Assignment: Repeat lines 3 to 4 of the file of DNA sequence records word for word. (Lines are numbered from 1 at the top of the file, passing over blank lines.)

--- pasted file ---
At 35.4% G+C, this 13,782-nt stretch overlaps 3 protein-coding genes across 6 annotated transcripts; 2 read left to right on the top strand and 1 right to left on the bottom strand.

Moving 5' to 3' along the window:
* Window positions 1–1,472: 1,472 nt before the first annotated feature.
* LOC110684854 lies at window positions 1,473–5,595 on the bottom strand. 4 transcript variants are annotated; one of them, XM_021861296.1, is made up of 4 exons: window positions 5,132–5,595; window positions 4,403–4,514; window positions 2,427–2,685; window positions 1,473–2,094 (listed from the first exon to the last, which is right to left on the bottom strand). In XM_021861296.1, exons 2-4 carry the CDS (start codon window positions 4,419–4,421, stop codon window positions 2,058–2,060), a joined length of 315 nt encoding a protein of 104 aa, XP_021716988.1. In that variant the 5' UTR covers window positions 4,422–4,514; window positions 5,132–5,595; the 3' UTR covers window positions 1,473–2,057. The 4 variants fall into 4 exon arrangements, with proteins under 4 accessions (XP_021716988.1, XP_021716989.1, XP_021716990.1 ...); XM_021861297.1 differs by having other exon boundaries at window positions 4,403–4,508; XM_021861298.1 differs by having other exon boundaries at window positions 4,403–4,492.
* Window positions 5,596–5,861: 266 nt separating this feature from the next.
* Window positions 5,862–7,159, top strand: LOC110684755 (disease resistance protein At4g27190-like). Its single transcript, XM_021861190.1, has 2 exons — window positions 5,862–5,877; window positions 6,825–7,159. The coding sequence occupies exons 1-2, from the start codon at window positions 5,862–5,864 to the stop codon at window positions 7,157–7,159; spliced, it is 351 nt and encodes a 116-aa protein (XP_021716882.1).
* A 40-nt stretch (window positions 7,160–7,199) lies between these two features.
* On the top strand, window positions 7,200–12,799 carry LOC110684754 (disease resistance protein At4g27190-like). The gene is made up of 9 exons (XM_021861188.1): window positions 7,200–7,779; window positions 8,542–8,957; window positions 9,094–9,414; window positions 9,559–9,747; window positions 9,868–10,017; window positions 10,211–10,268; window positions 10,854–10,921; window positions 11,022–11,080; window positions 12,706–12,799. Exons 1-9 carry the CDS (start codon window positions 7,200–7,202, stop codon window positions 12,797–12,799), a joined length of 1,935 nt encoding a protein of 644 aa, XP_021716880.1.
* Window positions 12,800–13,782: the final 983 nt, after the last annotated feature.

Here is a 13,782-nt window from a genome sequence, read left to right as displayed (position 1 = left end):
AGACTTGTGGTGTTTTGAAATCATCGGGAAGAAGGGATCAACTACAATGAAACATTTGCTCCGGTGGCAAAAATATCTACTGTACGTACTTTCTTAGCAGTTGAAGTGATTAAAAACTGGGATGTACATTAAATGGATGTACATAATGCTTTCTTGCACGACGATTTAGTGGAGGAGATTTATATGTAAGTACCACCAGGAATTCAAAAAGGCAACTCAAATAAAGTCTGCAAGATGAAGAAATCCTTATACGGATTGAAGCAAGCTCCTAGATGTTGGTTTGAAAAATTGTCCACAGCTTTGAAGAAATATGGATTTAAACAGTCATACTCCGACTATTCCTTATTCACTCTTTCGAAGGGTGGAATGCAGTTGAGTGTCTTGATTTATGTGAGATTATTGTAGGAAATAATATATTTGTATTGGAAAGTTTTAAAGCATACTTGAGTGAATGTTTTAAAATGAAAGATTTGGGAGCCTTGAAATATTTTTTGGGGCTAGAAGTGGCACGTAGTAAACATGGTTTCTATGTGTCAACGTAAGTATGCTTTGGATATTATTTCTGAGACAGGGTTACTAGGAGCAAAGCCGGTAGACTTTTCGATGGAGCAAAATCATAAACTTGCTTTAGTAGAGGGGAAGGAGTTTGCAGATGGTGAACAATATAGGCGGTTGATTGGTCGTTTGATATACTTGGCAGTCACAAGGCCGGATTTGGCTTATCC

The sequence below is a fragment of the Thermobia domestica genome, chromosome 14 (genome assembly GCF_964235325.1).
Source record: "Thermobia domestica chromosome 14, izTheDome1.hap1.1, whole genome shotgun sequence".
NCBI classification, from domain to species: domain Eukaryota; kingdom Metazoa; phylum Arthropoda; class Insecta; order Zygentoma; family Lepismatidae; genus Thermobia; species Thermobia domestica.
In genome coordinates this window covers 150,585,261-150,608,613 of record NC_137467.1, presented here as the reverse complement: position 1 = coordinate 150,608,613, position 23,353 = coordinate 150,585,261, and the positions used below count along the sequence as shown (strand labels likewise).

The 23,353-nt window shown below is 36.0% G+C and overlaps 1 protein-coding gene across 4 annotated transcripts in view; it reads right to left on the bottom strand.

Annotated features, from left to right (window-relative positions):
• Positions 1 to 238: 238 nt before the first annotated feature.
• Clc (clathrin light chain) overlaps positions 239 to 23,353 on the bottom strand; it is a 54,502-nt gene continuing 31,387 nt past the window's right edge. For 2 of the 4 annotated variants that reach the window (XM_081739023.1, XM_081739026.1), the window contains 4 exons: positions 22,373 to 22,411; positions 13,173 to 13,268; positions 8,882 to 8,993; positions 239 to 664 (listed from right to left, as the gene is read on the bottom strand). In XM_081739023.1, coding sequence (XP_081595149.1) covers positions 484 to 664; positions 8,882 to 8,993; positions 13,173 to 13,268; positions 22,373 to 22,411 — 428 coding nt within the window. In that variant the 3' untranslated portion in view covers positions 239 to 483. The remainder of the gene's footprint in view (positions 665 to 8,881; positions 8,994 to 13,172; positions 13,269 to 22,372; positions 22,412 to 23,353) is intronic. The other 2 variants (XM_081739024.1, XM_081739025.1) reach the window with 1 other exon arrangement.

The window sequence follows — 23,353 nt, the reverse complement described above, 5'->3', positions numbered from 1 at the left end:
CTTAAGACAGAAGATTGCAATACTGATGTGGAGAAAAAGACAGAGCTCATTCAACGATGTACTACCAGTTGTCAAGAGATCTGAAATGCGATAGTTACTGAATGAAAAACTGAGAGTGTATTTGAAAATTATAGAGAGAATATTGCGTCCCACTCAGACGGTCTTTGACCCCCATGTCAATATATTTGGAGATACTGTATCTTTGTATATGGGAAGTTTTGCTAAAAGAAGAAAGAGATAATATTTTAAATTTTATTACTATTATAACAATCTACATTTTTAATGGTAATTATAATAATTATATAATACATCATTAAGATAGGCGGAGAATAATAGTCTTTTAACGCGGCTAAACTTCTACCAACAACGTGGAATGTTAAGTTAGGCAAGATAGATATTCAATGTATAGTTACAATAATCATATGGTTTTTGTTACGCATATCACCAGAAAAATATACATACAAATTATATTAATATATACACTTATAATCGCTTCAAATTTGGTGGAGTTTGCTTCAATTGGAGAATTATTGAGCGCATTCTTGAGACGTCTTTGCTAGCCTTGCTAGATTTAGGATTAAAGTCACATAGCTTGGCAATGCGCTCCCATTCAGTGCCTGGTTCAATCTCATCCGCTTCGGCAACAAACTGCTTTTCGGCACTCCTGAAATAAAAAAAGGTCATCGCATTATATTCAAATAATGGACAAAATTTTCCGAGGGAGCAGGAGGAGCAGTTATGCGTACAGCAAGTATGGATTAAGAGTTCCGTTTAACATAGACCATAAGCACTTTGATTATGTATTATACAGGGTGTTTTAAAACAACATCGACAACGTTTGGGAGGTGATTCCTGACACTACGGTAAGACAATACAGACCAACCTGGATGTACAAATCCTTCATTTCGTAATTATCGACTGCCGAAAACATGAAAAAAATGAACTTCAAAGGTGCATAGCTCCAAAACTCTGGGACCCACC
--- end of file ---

* Window positions 1–1,472: 1,472 nt before the first annotated feature.
* LOC110684854 lies at window positions 1,473–5,595 on the bottom strand. 4 transcript variants are annotated; one of them, XM_021861296.1, is made up of 4 exons: window positions 5,132–5,595; window positions 4,403–4,514; window positions 2,427–2,685; window positions 1,473–2,094 (listed from the first exon to the last, which is right to left on the bottom strand). In XM_021861296.1, exons 2-4 carry the CDS (start codon window positions 4,419–4,421, stop codon window positions 2,058–2,060), a joined length of 315 nt encoding a protein of 104 aa, XP_021716988.1. In that variant the 5' UTR covers window positions 4,422–4,514; window positions 5,132–5,595; the 3' UTR covers window positions 1,473–2,057. The 4 variants fall into 4 exon arrangements, with proteins under 4 accessions (XP_021716988.1, XP_021716989.1, XP_021716990.1 ...); XM_021861297.1 differs by having other exon boundaries at window positions 4,403–4,508; XM_021861298.1 differs by having other exon boundaries at window positions 4,403–4,492.